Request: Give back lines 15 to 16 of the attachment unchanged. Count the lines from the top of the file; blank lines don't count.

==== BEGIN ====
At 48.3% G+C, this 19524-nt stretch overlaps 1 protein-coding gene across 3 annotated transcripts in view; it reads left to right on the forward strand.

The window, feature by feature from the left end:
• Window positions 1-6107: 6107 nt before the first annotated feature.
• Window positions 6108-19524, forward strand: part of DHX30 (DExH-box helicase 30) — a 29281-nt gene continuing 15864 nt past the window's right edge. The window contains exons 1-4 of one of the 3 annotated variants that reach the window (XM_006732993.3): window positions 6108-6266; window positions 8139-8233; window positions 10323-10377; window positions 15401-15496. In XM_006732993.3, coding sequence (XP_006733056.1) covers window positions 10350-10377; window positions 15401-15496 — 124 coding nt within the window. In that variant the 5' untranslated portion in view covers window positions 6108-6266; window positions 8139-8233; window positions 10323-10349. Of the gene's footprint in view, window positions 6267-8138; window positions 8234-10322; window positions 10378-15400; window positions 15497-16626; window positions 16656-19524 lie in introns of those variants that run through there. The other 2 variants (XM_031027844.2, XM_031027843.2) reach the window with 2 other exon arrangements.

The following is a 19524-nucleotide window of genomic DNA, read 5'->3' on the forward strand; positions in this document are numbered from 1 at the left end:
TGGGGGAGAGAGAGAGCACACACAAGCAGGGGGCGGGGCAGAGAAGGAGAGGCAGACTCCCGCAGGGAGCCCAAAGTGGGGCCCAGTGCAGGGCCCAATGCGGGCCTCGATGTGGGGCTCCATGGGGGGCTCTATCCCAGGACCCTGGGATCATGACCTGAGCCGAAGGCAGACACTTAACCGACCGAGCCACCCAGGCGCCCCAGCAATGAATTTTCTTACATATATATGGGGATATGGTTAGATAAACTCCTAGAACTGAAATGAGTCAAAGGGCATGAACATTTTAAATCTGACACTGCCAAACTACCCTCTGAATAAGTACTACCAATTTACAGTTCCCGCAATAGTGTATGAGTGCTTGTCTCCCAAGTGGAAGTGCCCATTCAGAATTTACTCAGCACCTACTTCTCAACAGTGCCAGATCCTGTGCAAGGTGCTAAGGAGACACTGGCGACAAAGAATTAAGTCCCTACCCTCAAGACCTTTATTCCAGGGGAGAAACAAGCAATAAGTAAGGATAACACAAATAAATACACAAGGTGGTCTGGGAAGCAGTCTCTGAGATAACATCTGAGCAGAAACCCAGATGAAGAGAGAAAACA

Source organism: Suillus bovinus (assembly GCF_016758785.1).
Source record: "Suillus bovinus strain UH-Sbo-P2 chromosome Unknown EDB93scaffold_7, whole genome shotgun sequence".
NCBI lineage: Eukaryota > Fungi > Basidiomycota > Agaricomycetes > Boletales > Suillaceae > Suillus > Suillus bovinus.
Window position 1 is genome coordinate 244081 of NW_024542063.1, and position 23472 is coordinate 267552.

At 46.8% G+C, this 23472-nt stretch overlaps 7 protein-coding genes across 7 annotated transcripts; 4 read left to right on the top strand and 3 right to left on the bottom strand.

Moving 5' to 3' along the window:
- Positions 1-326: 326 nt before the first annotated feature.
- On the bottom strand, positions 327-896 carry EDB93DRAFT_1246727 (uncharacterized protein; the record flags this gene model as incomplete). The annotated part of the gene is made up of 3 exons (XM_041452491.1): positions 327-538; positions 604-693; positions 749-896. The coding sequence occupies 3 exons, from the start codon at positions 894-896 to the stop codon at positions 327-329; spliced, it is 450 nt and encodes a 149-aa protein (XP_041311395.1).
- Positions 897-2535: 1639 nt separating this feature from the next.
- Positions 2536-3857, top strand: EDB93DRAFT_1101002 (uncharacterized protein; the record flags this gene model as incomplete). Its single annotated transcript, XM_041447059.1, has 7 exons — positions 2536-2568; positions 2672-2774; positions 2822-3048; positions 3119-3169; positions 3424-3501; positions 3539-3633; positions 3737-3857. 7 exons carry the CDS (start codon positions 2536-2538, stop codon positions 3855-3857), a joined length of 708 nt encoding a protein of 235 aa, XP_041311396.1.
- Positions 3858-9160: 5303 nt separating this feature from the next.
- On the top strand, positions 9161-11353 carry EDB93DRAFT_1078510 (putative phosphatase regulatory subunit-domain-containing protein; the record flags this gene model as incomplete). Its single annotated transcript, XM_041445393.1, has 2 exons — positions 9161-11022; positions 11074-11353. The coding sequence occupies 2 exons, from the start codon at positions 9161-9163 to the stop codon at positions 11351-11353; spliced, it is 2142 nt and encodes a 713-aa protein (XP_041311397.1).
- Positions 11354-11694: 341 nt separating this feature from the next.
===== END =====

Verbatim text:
- Positions 897-2535: 1639 nt separating this feature from the next.
- Positions 2536-3857, top strand: EDB93DRAFT_1101002 (uncharacterized protein; the record flags this gene model as incomplete). Its single annotated transcript, XM_041447059.1, has 7 exons — positions 2536-2568; positions 2672-2774; positions 2822-3048; positions 3119-3169; positions 3424-3501; positions 3539-3633; positions 3737-3857. 7 exons carry the CDS (start codon positions 2536-2538, stop codon positions 3855-3857), a joined length of 708 nt encoding a protein of 235 aa, XP_041311396.1.